Plus ça change…

Although this was written in the context of distant history, our TV screens are awash with images of men being driven to boats in which they drown. By poor soils, poor governance, poor luck. This is a grimmer image than earlier quotations from Nicolson's Sea Room in...

It would have felt good

A persistent question when I read or think about the past, is 'how did they feel?'   What was the tint and texture of how people experienced their lives?  For obvious reasons historians tend not to pronounce too much on the perception of the world of people who mostly...

Moments of ecstatic ease

Nicolson challenges our perceptions of people in the past, what they felt and what motivated them to embark on often quite risky ventures.  I like the idea conveyed here of people taking a chance, of stepping into a moment of 'ecstatic ease' and viewing it as an...

The tide running with you and the sun out

How many times I've read about exploration, about getting in a boat or a ship and chancing it, and yet it seemed a remote thing done by remote people.  Thank you Adam for conjuring the motivating currents driving people to embark upon 'a potentially alarming sea'. And...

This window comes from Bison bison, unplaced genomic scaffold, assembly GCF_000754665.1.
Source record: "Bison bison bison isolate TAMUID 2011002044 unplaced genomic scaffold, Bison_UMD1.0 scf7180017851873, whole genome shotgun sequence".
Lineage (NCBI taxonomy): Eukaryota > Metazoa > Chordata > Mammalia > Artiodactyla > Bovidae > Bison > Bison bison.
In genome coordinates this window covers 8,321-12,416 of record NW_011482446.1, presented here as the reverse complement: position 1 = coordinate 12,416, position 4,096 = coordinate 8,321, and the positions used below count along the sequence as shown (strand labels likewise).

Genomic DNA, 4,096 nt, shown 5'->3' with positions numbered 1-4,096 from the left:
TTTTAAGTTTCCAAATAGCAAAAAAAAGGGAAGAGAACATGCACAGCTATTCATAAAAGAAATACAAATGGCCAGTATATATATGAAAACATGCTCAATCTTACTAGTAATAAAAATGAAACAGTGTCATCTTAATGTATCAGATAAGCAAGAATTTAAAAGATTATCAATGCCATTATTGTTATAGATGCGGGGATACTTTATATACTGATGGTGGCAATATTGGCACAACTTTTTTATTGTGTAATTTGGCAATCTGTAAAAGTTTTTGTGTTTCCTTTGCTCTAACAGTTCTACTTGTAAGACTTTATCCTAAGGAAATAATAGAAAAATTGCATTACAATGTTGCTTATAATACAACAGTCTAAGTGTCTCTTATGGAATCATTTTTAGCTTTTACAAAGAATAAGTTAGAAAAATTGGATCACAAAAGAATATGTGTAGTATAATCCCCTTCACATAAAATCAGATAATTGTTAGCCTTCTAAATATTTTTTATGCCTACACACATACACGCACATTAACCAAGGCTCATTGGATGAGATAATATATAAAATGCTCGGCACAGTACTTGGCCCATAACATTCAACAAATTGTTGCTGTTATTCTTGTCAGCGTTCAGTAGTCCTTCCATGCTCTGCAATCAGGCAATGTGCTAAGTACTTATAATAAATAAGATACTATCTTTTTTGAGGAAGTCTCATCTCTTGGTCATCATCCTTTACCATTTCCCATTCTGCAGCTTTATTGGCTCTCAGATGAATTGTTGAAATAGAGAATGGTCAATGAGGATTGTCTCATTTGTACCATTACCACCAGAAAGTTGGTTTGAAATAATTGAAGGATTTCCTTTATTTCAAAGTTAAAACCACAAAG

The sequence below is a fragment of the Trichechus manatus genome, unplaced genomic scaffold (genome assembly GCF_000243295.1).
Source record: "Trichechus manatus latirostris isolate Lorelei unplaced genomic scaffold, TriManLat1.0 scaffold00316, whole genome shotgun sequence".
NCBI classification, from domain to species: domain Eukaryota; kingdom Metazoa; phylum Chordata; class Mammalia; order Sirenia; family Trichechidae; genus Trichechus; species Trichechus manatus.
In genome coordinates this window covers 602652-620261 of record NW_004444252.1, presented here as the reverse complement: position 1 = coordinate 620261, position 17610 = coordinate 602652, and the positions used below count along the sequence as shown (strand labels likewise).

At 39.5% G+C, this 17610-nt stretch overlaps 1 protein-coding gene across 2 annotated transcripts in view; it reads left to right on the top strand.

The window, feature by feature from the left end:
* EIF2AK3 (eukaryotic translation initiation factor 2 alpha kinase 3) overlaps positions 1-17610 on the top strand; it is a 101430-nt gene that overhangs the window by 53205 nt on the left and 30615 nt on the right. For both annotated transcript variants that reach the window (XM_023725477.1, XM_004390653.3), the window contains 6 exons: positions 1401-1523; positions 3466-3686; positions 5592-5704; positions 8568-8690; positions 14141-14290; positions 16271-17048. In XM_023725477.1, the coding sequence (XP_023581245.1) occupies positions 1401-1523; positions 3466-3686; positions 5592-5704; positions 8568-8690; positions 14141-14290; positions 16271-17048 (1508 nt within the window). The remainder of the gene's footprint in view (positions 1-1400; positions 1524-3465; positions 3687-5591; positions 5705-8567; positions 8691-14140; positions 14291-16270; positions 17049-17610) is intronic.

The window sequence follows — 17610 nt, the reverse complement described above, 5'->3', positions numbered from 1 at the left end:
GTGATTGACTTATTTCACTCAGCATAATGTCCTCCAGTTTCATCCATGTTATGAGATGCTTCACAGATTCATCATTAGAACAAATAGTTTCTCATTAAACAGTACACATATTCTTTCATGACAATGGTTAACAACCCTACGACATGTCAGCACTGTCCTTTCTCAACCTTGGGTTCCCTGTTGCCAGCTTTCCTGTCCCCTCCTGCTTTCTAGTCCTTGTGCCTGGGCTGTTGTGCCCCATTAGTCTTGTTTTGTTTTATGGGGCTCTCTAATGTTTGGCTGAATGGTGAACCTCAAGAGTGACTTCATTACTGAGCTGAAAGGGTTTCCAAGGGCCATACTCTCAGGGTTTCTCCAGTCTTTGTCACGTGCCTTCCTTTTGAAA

A sense of happiness in the light of spring

What a beautiful corrective lens for the 'nasty, short and brutish' view of distant human lives. I did not realise the extent to which I imagine the past as a place full of catastrophe and horror until I read this. What if instead, or perhaps 'as well', it was 'a...

Maitreya the Laughing Buddha, my master!

布袋和尚 To celebrate World Laughter Day on 2 May, let me share this life-and-laughter embracing quotation from the classical Chinese Expanded Treasure of Laughter, by Feng Menglong (1574-1646).  The beautiful calligraphy in the original Chinese was done by He Yubin, a...

Laughter, the nicest and most exciting subject

This endearing quotation is from the preface to the 16th century Treatise on Laughter (Le traité du ris) by Laurent Joubert.  Although he's referring to the study of laughter, it applies to any subject you are passionate about, in which you think that surely you shall...

A certain imperious force of its own

There are many comments on the role of humour and laughter in influencing serious issues.  Here the first century Roman writer Quintilian ackowledges that it can 'turn the scale in matters of great importance'. 'Now, though laughter may be regarded as a trivial...

The mission of those who love mankind

This great humanistic cry was for me the most striking thing about Umberto Eco's Name of the Rose.  Although he captures it in a religious context whereby the 'Antichrist can be born from piety itself', the lesson is broader.  Where anyone is consumed by ideology they...